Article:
Last Updated on
Even today, in this age of computer animation and technology, handweavers play a significant role in the motion picture industry.
Handweavers are able to make small production runs and produce fabrics that have unique structure, colour and design.
Many of the unique costumes featured in the movie “Lord of the Rings” were made of handwoven fabrics.
Lord of the Rings Costumes
Wardrobe Supervisor, Carolyn Fenton describes the detailed process of making the costumes for LOTR. One of the issues faced by the costuming department was the issue of scale. Making Hobbits appear to be only 3 feet tall, next to a 7 foot
Designs are sketched, with details of necklines, sleeves, etc.
Fabric and dye samples are made. Mockups are made and adjusted for
sizing. Several copies of each garment has to be made, both for the
actors and also the doubles that are used in the production of the movie.
The design team was comprised of jewelers, hat and boot makers, pattern makers,
sewing technicians, dyers and weavers.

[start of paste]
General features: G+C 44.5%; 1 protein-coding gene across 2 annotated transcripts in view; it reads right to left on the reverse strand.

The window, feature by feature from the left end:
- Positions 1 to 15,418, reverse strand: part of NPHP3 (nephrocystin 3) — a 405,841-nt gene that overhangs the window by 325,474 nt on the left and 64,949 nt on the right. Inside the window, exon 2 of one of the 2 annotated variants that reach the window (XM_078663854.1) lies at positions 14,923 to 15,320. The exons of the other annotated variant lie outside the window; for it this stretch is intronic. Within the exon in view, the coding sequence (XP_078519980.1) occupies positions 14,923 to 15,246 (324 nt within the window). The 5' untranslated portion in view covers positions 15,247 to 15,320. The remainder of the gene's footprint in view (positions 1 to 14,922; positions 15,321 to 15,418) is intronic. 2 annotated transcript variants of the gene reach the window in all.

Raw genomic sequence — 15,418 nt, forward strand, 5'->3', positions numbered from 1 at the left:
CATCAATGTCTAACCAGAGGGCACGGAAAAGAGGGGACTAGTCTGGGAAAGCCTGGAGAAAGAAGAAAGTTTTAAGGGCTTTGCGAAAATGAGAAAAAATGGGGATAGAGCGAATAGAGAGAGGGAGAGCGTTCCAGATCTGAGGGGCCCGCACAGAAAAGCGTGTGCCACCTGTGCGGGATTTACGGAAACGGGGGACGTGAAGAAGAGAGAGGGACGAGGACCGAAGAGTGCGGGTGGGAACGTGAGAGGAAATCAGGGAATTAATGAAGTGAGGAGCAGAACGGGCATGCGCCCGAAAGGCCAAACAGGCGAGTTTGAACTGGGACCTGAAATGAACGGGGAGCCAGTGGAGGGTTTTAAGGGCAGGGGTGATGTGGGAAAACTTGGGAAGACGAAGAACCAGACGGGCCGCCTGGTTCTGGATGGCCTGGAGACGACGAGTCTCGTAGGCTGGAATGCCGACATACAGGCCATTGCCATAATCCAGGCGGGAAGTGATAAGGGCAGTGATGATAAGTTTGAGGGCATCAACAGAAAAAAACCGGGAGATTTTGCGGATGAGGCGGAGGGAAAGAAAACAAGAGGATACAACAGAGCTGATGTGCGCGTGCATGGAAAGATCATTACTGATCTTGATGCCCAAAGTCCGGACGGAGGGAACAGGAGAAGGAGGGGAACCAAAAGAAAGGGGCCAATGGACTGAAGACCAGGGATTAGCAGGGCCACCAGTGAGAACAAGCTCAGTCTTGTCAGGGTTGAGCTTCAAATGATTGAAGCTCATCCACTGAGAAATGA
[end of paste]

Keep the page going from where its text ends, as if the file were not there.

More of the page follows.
The fabric for the Elven cloaks was woven in New Zealand by Cheryl Eldridge of Stansborough Fibres. The yarn
used for the Elven cloaks was a 2 ply blend of Gotland sheep and alpaca, spun
at approx. 35 wpi. The fabric was woven and processed at a mill inWellington, NZ. The fleece is a natural grey colour, though it appears to have green tones in parts of the movie. This is a result of post-production colour adjustments.
Acloseup image of Frodo’s cloak. Theonering.net
This website hassome excellent close-up pictures of some of the costumes – taken at the
The Toronto exhibit has a good close-up picture of Saruman’s costume. And other costumes as well.
The costume designers and wardrobe managers took the utmost care
in designing each costume to make them look and feel real. From
Gandalf’s wizard hat to the pastoral nature of the Hobbit cloaks, all the
clothing was influenced by centuries of European culture.